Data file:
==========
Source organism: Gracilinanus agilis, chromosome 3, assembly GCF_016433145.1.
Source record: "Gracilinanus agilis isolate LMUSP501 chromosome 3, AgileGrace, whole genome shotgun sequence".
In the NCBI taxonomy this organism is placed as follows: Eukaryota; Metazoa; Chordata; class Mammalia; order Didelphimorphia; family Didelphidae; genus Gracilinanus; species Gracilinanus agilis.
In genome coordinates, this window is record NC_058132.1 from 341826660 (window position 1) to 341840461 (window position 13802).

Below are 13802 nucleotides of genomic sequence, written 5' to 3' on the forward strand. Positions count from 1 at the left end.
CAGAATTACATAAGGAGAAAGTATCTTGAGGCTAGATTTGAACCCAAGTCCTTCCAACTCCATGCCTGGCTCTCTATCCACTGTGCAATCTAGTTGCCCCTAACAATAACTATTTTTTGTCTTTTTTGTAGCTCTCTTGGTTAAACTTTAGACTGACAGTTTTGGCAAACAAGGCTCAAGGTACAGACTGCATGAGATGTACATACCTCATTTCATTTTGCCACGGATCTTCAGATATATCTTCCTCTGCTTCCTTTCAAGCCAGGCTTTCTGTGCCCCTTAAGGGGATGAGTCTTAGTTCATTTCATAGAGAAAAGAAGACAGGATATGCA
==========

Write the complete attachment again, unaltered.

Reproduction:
Source organism: Gracilinanus agilis, chromosome 3, assembly GCF_016433145.1.
Source record: "Gracilinanus agilis isolate LMUSP501 chromosome 3, AgileGrace, whole genome shotgun sequence".
In the NCBI taxonomy this organism is placed as follows: Eukaryota; Metazoa; Chordata; class Mammalia; order Didelphimorphia; family Didelphidae; genus Gracilinanus; species Gracilinanus agilis.
In genome coordinates, this window is record NC_058132.1 from 341826660 (window position 1) to 341840461 (window position 13802).

Below are 13802 nucleotides of genomic sequence, written 5' to 3' on the forward strand. Positions count from 1 at the left end.
CAGAATTACATAAGGAGAAAGTATCTTGAGGCTAGATTTGAACCCAAGTCCTTCCAACTCCATGCCTGGCTCTCTATCCACTGTGCAATCTAGTTGCCCCTAACAATAACTATTTTTTGTCTTTTTTGTAGCTCTCTTGGTTAAACTTTAGACTGACAGTTTTGGCAAACAAGGCTCAAGGTACAGACTGCATGAGATGTACATACCTCATTTCATTTTGCCACGGATCTTCAGATATATCTTCCTCTGCTTCCTTTCAAGCCAGGCTTTCTGTGCCCCTTAAGGGGATGAGTCTTAGTTCATTTCATAGAGAAAAGAAGACAGGATATGCA